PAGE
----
I envy the music critic Alex Ross for his ability to talk about composition in a way that both musicians and the never-even-took-piano crowd can understand. And there’s an assumption in that: I can’t be sure those wholly unfamiliar with theory are able to follow along. But today, I want to write about the process of choosing the notes to throw on a page. And I want to throw words on this page that won’t alienate anyone.
A song has various components. One is
and if I asked you to hum your favorite showtune – sans words – the melody is what you’d be humming. In musicals, it’s important that the tune puts across the lyric in a way that makes dramatic sense. So, the composer looks at text in the way an actor might, choosing what syllables to emphasize:
Don’t call me at 3 a.m. from a friend’s apartment.
I’d like to choose how I hear the news.
To Andrew Lloyd Webber, the important syllables in this rather moving passage are “ment” of “apartment” and “I’d.” The voice leaps up to hit these fairly hard; then the same thing happens on “how I.” Does that make any sense to you? Of course it doesn’t. But that’s my theory: Andrew Lloyd Webber is an Englishman who doesn’t know how to speak English.
The other trouble with the leap is that it’s hard to sing. After sitting down below the staff, you have to ascend a major seventh – a rather uncommon interval – into a completely different part of the vocal range. Am I being too technical, here? This is merely evidence for my other theory: that Andrew Lloyd Webber hates singers.
There’s more to a song than the vocal line. The piano or orchestra will definitely play something in addition to the melody. Two notes that are different make up a chord. I find the selection of chords particularly fascinating. They give emotional contours to a tune. And I’m not going to name names here, but I know of a major Broadway score in which the composer sang into a tape recorder, sans accompaniment. Others filled in the harmonies, and those others did a particularly wonderful job. The result is a famously beautiful score, but the people who didn’t get the credit are the deserving ones. Sorry, I’m not going to reveal the secret.
Garden variety scores tend to use the most obvious harmonies, and I’ve noticed this is often true of works by rock songwriters. Most pop music is written on guitars, and the fingers of rockers tend to fall on familiar frets. The aesthetic, over there in pop-land, isn’t to search for patterns you haven’t heard before. I don’t know why. In my writing, I’m constantly looking for the chord you’re not likely to expect. But one can go overboard with this sort of thing, and a “constantly surprising refrain” may be too weird for most ears. So, show-creators strike a happy medium: not too hot; not too cold, but something Goldilocks would enjoy.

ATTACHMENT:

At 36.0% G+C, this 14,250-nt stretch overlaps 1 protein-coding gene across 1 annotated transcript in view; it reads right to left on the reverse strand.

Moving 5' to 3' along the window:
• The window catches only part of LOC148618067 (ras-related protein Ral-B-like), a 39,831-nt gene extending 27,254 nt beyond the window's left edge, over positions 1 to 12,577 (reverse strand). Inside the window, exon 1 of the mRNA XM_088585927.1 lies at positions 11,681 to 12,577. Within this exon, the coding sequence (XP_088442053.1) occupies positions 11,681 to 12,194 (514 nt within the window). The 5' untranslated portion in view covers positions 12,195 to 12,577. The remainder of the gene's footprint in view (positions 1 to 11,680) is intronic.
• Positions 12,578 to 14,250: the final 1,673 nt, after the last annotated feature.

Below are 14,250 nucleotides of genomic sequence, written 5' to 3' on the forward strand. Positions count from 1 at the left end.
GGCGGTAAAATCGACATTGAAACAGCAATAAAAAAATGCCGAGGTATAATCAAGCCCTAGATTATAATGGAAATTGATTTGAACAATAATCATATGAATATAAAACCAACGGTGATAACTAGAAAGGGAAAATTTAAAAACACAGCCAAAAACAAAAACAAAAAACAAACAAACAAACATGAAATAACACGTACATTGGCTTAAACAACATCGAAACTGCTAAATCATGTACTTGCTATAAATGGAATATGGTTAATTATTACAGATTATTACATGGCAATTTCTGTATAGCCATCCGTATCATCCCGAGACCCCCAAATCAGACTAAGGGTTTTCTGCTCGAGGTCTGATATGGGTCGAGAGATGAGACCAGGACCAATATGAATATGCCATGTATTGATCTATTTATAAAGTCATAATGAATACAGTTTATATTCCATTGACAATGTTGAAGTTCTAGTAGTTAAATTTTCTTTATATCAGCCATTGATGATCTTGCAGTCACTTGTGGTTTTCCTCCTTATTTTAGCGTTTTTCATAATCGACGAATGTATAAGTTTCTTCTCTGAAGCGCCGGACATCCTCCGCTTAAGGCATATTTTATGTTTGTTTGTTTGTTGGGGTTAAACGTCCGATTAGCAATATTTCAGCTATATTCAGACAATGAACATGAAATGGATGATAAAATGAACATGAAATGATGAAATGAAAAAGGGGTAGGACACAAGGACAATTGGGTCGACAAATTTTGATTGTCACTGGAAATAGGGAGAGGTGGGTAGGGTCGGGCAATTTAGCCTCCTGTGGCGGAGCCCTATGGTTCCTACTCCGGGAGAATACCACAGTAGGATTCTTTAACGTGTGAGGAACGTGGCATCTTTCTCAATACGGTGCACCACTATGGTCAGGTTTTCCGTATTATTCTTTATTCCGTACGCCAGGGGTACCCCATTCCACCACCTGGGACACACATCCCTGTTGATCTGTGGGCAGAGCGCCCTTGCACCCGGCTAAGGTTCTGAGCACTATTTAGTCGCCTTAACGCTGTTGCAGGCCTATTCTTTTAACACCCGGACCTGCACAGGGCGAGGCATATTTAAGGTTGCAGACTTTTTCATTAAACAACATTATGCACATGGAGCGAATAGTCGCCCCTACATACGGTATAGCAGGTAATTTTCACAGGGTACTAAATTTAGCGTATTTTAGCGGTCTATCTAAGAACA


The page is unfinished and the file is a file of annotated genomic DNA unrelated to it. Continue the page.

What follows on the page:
Whenever you emphasize an unexpected beat – that is, not the marching cadence, that’s called syncopation, which is the root of jazz, broadly defined.
In the theatre, we’re always concerned with the lyrics sounding natural. Musicals shift from dialogue to singing, and if syllables get mis-accented, well that’s going to get in the way of understanding. Nothing’s worse than that. And yet false stresses abound – the songwriting mistake I see most often. Just yesterday, I was working on a song that’s in one of these awful jukebox musicals, and the word “watusi” put “wa” and “si” on strong beats, leading to all sorts of problems.
In an early comedy song, I commented on these sorts of errors with this bridge:
The bridge is a little too brief
And the rhythm is beyond belief
Of course, the challenge was to set the last line with as many false accents as possible.
When I first started writing musicals, I hadn’t progressed very far in my piano studies. I knew what chords I wanted, and my first few scores I wrote nothing but lead sheets. These show what the singer does – the melody and lyric, and name the chord – G7, F#dim, etc. Those tell you what the chord is, but not how to express it. And that’s leaving a lot up to chance, or your arranger or accompanist’s taste. A composer’s job isn’t truly finished until there’s a full piano score, telling the musician exactly what both hands are playing.
Sometimes, the inability to write an interesting accompaniment is related to insufficient piano skill. And there are plenty of times in which singers need the support of hearing the melody in the accompaniment; this is called doubling.
There’s a song I admire greatly in which the melody isn’t the least bit impressive, the rhythm is annoyingly machine-like, and the harmonic structure isn’t extraordinary. But the accompaniment is so fascinating, and the lyric so trenchant, that when the components come together it hits you with such power, you go “wow!”
Another hundred songwriters aren’t considering interesting ways to support the melody. I think back to my early teens, and recall my composition teacher encouraging me to come up with something more compelling than the block chords on quarter beats I used in my earliest songs. Many current tunesmiths hit the same dull chord on the hup-two-three-four. If they knew now what I knew then, scores of scores would be livelier.